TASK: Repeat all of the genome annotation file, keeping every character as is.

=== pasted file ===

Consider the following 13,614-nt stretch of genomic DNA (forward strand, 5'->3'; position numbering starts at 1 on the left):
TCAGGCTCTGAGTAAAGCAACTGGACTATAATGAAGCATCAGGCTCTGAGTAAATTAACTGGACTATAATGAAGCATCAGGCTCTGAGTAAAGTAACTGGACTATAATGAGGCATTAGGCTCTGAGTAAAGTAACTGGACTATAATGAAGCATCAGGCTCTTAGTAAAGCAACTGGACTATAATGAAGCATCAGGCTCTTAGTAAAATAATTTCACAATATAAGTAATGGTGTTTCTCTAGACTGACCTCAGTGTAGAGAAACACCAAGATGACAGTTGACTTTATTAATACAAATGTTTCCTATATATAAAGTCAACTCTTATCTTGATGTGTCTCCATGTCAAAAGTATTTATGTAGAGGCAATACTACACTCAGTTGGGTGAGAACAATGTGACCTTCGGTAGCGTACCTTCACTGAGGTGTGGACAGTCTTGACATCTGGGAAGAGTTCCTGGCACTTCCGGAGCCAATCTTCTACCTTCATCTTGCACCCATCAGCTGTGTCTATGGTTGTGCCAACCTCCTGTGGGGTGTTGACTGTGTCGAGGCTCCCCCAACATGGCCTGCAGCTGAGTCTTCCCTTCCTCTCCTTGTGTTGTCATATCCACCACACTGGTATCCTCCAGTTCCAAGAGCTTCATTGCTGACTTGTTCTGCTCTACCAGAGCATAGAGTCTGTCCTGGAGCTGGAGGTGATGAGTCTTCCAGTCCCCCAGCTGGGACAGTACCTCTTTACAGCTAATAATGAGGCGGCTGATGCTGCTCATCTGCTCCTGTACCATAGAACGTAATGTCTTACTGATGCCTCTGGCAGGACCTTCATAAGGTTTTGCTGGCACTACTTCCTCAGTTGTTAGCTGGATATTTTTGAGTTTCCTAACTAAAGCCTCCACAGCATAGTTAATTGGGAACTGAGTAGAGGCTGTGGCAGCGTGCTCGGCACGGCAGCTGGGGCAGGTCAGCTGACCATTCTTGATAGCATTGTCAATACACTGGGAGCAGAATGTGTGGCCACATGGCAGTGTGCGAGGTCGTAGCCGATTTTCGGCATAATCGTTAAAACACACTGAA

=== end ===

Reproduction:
Consider the following 13,614-nt stretch of genomic DNA (forward strand, 5'->3'; position numbering starts at 1 on the left):
TCAGGCTCTGAGTAAAGCAACTGGACTATAATGAAGCATCAGGCTCTGAGTAAATTAACTGGACTATAATGAAGCATCAGGCTCTGAGTAAAGTAACTGGACTATAATGAGGCATTAGGCTCTGAGTAAAGTAACTGGACTATAATGAAGCATCAGGCTCTTAGTAAAGCAACTGGACTATAATGAAGCATCAGGCTCTTAGTAAAATAATTTCACAATATAAGTAATGGTGTTTCTCTAGACTGACCTCAGTGTAGAGAAACACCAAGATGACAGTTGACTTTATTAATACAAATGTTTCCTATATATAAAGTCAACTCTTATCTTGATGTGTCTCCATGTCAAAAGTATTTATGTAGAGGCAATACTACACTCAGTTGGGTGAGAACAATGTGACCTTCGGTAGCGTACCTTCACTGAGGTGTGGACAGTCTTGACATCTGGGAAGAGTTCCTGGCACTTCCGGAGCCAATCTTCTACCTTCATCTTGCACCCATCAGCTGTGTCTATGGTTGTGCCAACCTCCTGTGGGGTGTTGACTGTGTCGAGGCTCCCCCAACATGGCCTGCAGCTGAGTCTTCCCTTCCTCTCCTTGTGTTGTCATATCCACCACACTGGTATCCTCCAGTTCCAAGAGCTTCATTGCTGACTTGTTCTGCTCTACCAGAGCATAGAGTCTGTCCTGGAGCTGGAGGTGATGAGTCTTCCAGTCCCCCAGCTGGGACAGTACCTCTTTACAGCTAATAATGAGGCGGCTGATGCTGCTCATCTGCTCCTGTACCATAGAACGTAATGTCTTACTGATGCCTCTGGCAGGACCTTCATAAGGTTTTGCTGGCACTACTTCCTCAGTTGTTAGCTGGATATTTTTGAGTTTCCTAACTAAAGCCTCCACAGCATAGTTAATTGGGAACTGAGTAGAGGCTGTGGCAGCGTGCTCGGCACGGCAGCTGGGGCAGGTCAGCTGACCATTCTTGATAGCATTGTCAATACACTGGGAGCAGAATGTGTGGCCACATGGCAGTGTGCGAGGTCGTAGCCGATTTTCGGCATAATCGTTAAAACACACTGAA